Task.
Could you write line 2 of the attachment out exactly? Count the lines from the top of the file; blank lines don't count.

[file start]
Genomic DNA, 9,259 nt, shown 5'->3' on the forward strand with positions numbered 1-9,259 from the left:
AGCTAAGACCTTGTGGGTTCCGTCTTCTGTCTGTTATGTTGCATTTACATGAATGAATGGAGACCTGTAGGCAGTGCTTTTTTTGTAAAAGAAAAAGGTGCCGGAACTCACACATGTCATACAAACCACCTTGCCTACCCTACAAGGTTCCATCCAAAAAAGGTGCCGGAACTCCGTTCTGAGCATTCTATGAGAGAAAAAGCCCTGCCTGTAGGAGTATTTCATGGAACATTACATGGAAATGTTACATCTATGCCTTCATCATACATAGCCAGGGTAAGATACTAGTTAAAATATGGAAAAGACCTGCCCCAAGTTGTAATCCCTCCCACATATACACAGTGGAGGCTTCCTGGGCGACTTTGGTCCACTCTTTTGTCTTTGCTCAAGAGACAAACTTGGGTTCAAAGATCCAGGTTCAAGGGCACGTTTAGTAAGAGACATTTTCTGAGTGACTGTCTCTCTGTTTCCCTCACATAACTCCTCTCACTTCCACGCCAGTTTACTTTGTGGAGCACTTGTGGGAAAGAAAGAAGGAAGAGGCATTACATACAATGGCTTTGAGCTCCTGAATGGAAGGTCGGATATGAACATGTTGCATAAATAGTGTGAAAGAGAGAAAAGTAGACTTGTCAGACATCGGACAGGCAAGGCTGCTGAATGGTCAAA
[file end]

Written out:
AGCTAAGACCTTGTGGGTTCCGTCTTCTGTCTGTTATGTTGCATTTACATGAATGAATGGAGACCTGTAGGCAGTGCTTTTTTTGTAAAAGAAAAAGGTGCCGGAACTCACACATGTCATACAAACCACCTTGCCTACCCTACAAGGTTCCATCCAAAAAAGGTGCCGGAACTCCGTTCTGAGCATTCTATGAGAGAAAAAGCCCTGCCTGTAGGAGTATTTCATGGAACATTACATGGAAATGTTACATCTATGCCTTCATCATACATAGCCAGGGTAAGATACTAGTTAAAATATGGAAAAGACCTGCCCCAAGTTGTAATCCCTCCCACATATACACAGTGGAGGCTTCCTGGGCGACTTTGGTCCACTCTTTTGTCTTTGCTCAAGAGACAAACTTGGGTTCAAAGATCCAGGTTCAAGGGCACGTTTAGTAAGAGACATTTTCTGAGTGACTGTCTCTCTGTTTCCCTCACATAACTCCTCTCACTTCCACGCCAGTTTACTTTGTGGAGCACTTGTGGGAAAGAAAGAAGGAAGAGGCATTACATACAATGGCTTTGAGCTCCTGAATGGAAGGTCGGATATGAACATGTTGCATAAATAGTGTGAAAGAGAGAAAAGTAGACTTGTCAGACATCGGACAGGCAAGGCTGCTGAATGGTCAAA